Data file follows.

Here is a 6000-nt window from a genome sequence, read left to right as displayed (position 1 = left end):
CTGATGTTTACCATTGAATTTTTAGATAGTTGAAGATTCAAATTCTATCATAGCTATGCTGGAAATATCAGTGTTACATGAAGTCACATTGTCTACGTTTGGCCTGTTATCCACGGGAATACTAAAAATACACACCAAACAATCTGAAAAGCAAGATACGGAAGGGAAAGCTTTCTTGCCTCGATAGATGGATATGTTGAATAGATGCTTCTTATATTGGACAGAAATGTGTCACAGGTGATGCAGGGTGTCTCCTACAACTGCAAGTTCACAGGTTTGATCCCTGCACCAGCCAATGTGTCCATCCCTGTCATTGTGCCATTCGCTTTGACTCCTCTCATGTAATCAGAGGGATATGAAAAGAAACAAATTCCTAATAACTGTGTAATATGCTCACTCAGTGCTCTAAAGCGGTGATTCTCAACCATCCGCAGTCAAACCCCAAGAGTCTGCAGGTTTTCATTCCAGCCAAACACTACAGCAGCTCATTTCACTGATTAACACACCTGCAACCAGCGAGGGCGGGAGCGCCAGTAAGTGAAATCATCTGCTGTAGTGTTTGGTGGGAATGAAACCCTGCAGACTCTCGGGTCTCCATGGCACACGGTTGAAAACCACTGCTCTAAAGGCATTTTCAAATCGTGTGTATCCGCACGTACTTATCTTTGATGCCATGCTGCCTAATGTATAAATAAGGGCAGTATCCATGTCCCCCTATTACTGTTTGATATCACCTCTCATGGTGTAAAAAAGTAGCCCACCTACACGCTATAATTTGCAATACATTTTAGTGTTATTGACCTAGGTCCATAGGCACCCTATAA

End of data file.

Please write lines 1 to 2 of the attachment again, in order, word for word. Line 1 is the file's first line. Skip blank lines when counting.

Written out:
Here is a 6000-nt window from a genome sequence, read left to right as displayed (position 1 = left end):
CTGATGTTTACCATTGAATTTTTAGATAGTTGAAGATTCAAATTCTATCATAGCTATGCTGGAAATATCAGTGTTACATGAAGTCACATTGTCTACGTTTGGCCTGTTATCCACGGGAATACTAAAAATACACACCAAACAATCTGAAAAGCAAGATACGGAAGGGAAAGCTTTCTTGCCTCGATAGATGGATATGTTGAATAGATGCTTCTTATATTGGACAGAAATGTGTCACAGGTGATGCAGGGTGTCTCCTACAACTGCAAGTTCACAGGTTTGATCCCTGCACCAGCCAATGTGTCCATCCCTGTCATTGTGCCATTCGCTTTGACTCCTCTCATGTAATCAGAGGGATATGAAAAGAAACAAATTCCTAATAACTGTGTAATATGCTCACTCAGTGCTCTAAAGCGGTGATTCTCAACCATCCGCAGTCAAACCCCAAGAGTCTGCAGGTTTTCATTCCAGCCAAACACTACAGCAGCTCATTTCACTGATTAACACACCTGCAACCAGCGAGGGCGGGAGCGCCAGTAAGTGAAATCATCTGCTGTAGTGTTTGGTGGGAATGAAACCCTGCAGACTCTCGGGTCTCCATGGCACACGGTTGAAAACCACTGCTCTAAAGGCATTTTCAAATCGTGTGTATCCGCACGTACTTATCTTTGATGCCATGCTGCCTAATGTATAAATAAGGGCAGTATCCATGTCCCCCTATTACTGTTTGATATCACCTCTCATGGTGTAAAAAAGTAGCCCACCTACACGCTATAATTTGCAATACATTTTAGTGTTATTGACCTAGGTCCATAGGCACCCTATAA